When I first started to write this article, it was a piece about how Stardew Valley was the perfect, LGBT utopia. There was no real thinking behind it, and the narrative was glossed over with nostalgia of a game that had made me very happy the first time I played it. Stardew Valley still does make me happy, and I’ve recently been unable to tear my attention away from it.
But when I booted up my playthrough this time around, almost a year since I had left it to play other games, I found my thinking of Stardew Valley as an LGBT utopia was far from the truth. To me, the utopia I was shaping this game around was a place where everyone accepted one another, and people felt safe and represented in their community. It was a feeling, and location, that I never really had in any space other than online in tight-knit communities of friends and fandom, and even then that could get ugly. Regardless, that was what I imagined Stardew Valley to be.
On paper, Stardew Valley does seem incredible. You move away from your 9-5 job that makes you feel like shit to work on a farm that belonged to your Grandpa, you get your own dog or cat, your neighbours all end up loving you, and you can date whoever you want without the small community of Pelican Town calling you a slur. Hell, they even all come out to celebrate your marriage, you get treated the same as ever and you get to kiss your wife/husband whenever you want. Ugh, a dream come true!
And I suppose it is. But to call Stardew Valley an LGBT+ utopia is inherently false because, while I may be represented as a queer, white woman, other people aren’t.
One of the biggest flaws in Stardew Valley is the lack of racial diversity. While you could argue ‘hey, it’s a small town that’s full of white folks, it makes sense,’ I find that argument silly considering that, uh, it’s a video game. Realism is barely part of Stardew Valley’s vocabulary because, let’s be real with one another, nobody would pay me over 5k for 100 strawberries.
Stardew Valley only having two black people – Demitrius and his daughter, Maru – sucks for a lot of reasons. The first being is that it hardly make sense that they are the only non-white family in Pelican Town when the town is known to be popular, especially after the player character’s help with repairing the community center. Even so, it feels weird and to be honest, downright wrong, to see a town full of people that may look like me, but not like other people. That alone already breaks the utopia that a younger, more socially unaware me had dreamt up about. How can everyone be treated respectfully, when there are barely any people to see yourself as in the first place?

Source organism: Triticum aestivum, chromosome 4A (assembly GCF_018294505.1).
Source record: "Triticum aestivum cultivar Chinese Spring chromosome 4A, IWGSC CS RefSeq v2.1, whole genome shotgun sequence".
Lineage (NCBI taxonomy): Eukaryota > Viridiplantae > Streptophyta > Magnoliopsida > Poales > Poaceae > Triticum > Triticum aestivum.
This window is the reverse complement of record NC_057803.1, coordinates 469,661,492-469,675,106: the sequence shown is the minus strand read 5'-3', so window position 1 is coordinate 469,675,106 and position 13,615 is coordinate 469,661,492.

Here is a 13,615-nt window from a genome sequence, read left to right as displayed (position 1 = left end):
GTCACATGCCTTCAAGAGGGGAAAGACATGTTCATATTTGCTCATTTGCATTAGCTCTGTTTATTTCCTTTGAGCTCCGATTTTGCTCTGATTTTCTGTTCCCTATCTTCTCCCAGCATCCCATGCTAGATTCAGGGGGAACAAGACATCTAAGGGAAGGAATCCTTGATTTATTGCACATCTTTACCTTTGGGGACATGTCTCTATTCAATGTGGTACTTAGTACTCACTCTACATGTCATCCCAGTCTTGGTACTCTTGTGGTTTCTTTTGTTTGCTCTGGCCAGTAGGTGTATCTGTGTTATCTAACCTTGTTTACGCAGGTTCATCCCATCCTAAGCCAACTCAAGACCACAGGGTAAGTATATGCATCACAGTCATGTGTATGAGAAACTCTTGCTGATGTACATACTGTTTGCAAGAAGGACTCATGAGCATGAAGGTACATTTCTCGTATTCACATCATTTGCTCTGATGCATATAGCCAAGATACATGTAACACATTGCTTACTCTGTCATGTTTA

Some modders out there have done their very best to add their own diversity within the game, with NotSnuffie and the DSV team developing a Diverse Stardew Valley mod. I have not yet used the mod, but it has been met with positivity. I’m unsure if the game just changes the looks, or adds cultural features to the new looks of the villagers, but it at least adds diversity to Pelican Town that, unfortunately, the original doesn’t even come close to having.
The diversity mod doesn’t just make race changes, however, but includes different body types. You’ve got your chubby Abigail, and even Shane gets some more chub, if that’s what you so choose. I can’t really remember when there was a game – outside of Dream Daddy – that actually included body types for you to pick and choose from. Unfortunately, the ‘Pride’ that is advertised to us is mostly just skinny, gay white men. That has never been the whole of the LGBT+ community, and I for one, was pleased to see that at least some people are trying to make Stardew Valley into a place they really can feel at peace with.
Ultimately, it isn’t Stardew Valley’s fault that it doesn’t meet my expectations of what I want. But my changed mind has brought into question on what we should really be accepting when it comes to diversity in our games. It isn’t enough to just have a single black person in a cast of all-white, or a single gay character. Yes, we’re able to relate to other characters, and even mould them into our own image, but is that really all we should be accepting from publishers and developers? I don’t think so, and neither should you. Yes, that doesn’t mean we can’t enjoy what we do. I don’t think I’ll ever stop playing Stardew Valley, but being aware of the people around us, and what video games say when they choose not to include them, or worse, only include them as caricatures, is basic empathy.